"The yellow-orange squash of the Veneto is commonly called zucca barucca. For Jews, barucca is related to baruch, the Hebrew word for 'blessed.'" -- Cucina Ebraica
I've read these words at least a dozen times today, before I ventured forth for groceries and again since coming home. I'm oscillating between feeling excited about what I'm planning to cook, and second-guessing my menu decisions again. Why is it so difficult to plan a simple Rosh Hashanah meal?
It's been eleven years since I first marshalled my resources to cook for Rosh Hashanah. My maternal grandmother (of blessed memory) had died the previous spring, and I wanted to make a Rosh Hashanah feast to honor her memory. We always used to gather at her house, when I was a little girl, on Rosh Hashanah afternoon after shul. There would be Cornish hens with wild rice stuffing and giblet gravy, and carrots cooked with honey, and challah and apples and bowls of honey to dip them in...
So that first time that I cooked for Rosh Hashanah on my own, I tried to recreate what I remembered. I called family members for recipes and cooking ideas. (I barely knew how to cook, eleven years ago, so Cornish hens were ambitious to say the least.) And because the only way I could imagine Rosh Hashanah was around a table filled with loved ones, I invited my housemates and friends to join me for Rosh Hashanah lunch. I must not have gone to services at all that year; I spent all morning in the kitchen.
I didn't own a white tablecloth, so we used a bedsheet instead. I scrounged a pair of candles that more-or-less matched. In the end we sat down to a meal that probably wasn't very skillfully prepared, but which did what I so desperately needed it to do -- it allowed me to feel connected with Lali, who I already missed greatly, and to feel like it was possible to create a Jewish life for myself a thousand miles away from most of my extended clan.
For some years thereafter I continued the holiday tradition of making the Ashkenazic recipes I'd grown up on, tsimmes and brisket and Cornish hen. And then a few years ago I realized that nobody gets excited about that food, not in my current world, anyway. So we branched out. For a few years we made hunter chicken (chicken cooked with wine and chickpeas and olives) over couscous. We experimented with this and that. And this year I've been thinking it would be fun to branch out even further, to make an Italian Jewish meal for our erev Rosh Hashanah feast.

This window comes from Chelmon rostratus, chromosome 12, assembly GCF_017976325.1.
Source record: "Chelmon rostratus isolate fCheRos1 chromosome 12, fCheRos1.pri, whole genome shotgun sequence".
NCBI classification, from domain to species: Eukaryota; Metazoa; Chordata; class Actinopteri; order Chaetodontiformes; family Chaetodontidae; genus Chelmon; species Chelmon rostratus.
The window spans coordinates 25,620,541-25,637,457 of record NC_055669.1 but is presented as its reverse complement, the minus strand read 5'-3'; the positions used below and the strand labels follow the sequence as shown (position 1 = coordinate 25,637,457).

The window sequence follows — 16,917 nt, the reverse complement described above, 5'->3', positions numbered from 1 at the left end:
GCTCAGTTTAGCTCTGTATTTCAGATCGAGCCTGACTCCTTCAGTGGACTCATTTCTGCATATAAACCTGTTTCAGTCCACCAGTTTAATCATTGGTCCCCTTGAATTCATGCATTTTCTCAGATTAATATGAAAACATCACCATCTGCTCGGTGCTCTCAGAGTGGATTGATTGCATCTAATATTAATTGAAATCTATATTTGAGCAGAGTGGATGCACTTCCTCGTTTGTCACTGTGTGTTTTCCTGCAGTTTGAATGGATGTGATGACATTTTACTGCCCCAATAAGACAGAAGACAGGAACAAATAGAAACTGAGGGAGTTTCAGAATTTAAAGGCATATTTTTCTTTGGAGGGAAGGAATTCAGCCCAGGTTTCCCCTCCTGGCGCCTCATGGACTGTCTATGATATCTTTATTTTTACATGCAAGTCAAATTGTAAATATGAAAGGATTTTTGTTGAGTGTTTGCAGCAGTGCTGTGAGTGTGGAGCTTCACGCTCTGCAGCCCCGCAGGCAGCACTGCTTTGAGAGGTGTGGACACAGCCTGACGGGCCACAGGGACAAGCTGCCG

The plan is simple. A butternut squash and sage risotto, made with chicken broth and white wine, accompanied by a Sefardic spinach dish featuring pine nuts and golden raisins. The Sefardic pumpkin challah that I blogged last Thanksgiving. Honeycake (made according to the recipe of my other grandmother, the first Rachel Barenblat, who I never knew) and sugar-free apple pie (courtesy of my mother-in-law).
The risotto is one I make often, though usually only for four people, or perhaps six; this time I'm feeding ten. And the spinach dish would be easy to prepare if it were possible to actually buy fresh spinach in stores, which it currently isn't. (I'm assuming I can use frozen.) On the whole, though, I think it's a good menu. And I love the zucca barucca connection -- to think that the central dish of this meal is already blessed, before we raise our voices and our hearts in sanctifying our wine and apples and bread!
Of course, there's a voice in my head that frets about satisfying everybody else's erev Rosh Hashanah needs. What if somebody's coming who expects the food of my childhood? (Practically speaking, that could only possibly be my sister, who I know is elated that we're not eating the same-old same-old.) What if people come with unconscious holiday-food desires, and leave unsatisfied because I didn't intuit them and fill them? (Not likely. Honestly. At all.) These are old recordings, these voices urging me to worry, and I just don't want to hear them anymore. So I am officially letting them go, right here on this blog. (Call it a kind of early tashlich.)
Really, like at my first homemade Rosh Hashanah feast (and every one I've hosted since), what's most important is the fact of the people gathered around the table, and the way our togetherness allows us to notice and celebrate the turn of the year.